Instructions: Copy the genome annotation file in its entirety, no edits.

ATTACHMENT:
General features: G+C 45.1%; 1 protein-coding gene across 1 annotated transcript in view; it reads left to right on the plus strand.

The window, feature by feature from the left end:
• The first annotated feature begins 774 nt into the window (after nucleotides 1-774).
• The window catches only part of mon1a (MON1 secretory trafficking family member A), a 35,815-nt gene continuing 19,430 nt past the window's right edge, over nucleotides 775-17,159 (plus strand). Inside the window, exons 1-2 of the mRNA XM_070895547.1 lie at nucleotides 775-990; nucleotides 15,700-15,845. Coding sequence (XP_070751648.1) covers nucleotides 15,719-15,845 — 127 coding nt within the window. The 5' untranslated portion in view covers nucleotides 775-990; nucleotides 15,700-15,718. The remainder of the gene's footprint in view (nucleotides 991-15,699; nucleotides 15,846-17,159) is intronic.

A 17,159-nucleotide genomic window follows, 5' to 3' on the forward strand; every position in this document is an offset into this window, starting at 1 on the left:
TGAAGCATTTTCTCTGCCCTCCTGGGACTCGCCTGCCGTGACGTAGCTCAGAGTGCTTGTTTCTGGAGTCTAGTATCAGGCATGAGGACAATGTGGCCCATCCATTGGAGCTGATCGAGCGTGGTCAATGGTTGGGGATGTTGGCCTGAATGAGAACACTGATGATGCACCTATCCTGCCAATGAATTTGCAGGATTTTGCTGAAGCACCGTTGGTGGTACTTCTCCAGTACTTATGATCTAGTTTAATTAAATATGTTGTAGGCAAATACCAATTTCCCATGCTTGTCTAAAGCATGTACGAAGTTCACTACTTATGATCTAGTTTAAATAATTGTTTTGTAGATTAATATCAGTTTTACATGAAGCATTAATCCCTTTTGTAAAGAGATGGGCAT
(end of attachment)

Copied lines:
General features: G+C 45.1%; 1 protein-coding gene across 1 annotated transcript in view; it reads left to right on the plus strand.

The window, feature by feature from the left end:
• The first annotated feature begins 774 nt into the window (after nucleotides 1-774).
• The window catches only part of mon1a (MON1 secretory trafficking family member A), a 35,815-nt gene continuing 19,430 nt past the window's right edge, over nucleotides 775-17,159 (plus strand). Inside the window, exons 1-2 of the mRNA XM_070895547.1 lie at nucleotides 775-990; nucleotides 15,700-15,845. Coding sequence (XP_070751648.1) covers nucleotides 15,719-15,845 — 127 coding nt within the window. The 5' untranslated portion in view covers nucleotides 775-990; nucleotides 15,700-15,718. The remainder of the gene's footprint in view (nucleotides 991-15,699; nucleotides 15,846-17,159) is intronic.

A 17,159-nucleotide genomic window follows, 5' to 3' on the forward strand; every position in this document is an offset into this window, starting at 1 on the left:
TGAAGCATTTTCTCTGCCCTCCTGGGACTCGCCTGCCGTGACGTAGCTCAGAGTGCTTGTTTCTGGAGTCTAGTATCAGGCATGAGGACAATGTGGCCCATCCATTGGAGCTGATCGAGCGTGGTCAATGGTTGGGGATGTTGGCCTGAATGAGAACACTGATGATGCACCTATCCTGCCAATGAATTTGCAGGATTTTGCTGAAGCACCGTTGGTGGTACTTCTCCAGTACTTATGATCTAGTTTAATTAAATATGTTGTAGGCAAATACCAATTTCCCATGCTTGTCTAAAGCATGTACGAAGTTCACTACTTATGATCTAGTTTAAATAATTGTTTTGTAGATTAATATCAGTTTTACATGAAGCATTAATCCCTTTTGTAAAGAGATGGGCAT